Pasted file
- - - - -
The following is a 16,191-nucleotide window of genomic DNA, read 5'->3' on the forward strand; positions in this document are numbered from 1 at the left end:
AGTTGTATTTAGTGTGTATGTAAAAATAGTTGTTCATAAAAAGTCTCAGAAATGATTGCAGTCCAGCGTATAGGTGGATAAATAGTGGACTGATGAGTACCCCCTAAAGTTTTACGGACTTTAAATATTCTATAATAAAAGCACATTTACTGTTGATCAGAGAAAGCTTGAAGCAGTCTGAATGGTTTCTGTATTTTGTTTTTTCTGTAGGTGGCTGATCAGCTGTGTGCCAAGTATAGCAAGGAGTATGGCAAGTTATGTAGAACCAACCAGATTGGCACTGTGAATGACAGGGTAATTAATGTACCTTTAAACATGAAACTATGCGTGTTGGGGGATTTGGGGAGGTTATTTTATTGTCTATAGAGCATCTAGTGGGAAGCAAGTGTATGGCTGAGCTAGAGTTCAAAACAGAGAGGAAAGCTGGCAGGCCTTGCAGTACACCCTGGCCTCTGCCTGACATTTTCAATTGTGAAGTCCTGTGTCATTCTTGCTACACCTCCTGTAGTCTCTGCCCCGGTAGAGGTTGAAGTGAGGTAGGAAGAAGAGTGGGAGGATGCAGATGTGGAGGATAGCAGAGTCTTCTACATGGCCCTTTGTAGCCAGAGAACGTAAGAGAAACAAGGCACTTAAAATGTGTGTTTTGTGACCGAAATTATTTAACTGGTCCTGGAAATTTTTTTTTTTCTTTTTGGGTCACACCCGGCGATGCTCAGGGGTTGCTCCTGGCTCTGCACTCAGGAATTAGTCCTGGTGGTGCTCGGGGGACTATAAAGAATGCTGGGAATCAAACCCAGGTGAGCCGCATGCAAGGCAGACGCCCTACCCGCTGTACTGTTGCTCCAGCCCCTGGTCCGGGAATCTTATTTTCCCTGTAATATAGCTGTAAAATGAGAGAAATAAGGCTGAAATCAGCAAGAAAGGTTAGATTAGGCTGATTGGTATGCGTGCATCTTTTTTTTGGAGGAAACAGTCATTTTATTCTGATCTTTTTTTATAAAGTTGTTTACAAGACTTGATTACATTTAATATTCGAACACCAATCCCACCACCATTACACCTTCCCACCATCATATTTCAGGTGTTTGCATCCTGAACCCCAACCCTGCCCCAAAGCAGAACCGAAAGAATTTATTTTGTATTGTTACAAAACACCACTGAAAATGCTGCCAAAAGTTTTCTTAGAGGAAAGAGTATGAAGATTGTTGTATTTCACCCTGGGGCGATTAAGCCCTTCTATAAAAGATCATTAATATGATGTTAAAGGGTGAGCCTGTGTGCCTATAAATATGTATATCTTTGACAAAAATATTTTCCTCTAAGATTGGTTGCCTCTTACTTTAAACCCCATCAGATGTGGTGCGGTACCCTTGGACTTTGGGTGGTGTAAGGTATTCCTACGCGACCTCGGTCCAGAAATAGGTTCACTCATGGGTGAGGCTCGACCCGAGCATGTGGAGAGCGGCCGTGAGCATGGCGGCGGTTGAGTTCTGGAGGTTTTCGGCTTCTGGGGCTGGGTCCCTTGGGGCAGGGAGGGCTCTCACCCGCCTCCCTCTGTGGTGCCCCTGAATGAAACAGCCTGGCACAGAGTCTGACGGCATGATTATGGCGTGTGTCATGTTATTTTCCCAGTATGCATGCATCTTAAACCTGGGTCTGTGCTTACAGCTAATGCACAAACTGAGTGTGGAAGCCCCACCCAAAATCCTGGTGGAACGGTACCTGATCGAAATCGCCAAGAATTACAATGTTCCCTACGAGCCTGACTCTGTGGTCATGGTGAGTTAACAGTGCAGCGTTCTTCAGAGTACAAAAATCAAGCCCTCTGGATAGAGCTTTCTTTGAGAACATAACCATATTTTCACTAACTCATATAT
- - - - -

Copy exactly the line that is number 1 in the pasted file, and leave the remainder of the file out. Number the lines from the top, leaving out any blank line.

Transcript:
The following is a 16,191-nucleotide window of genomic DNA, read 5'->3' on the forward strand; positions in this document are numbered from 1 at the left end: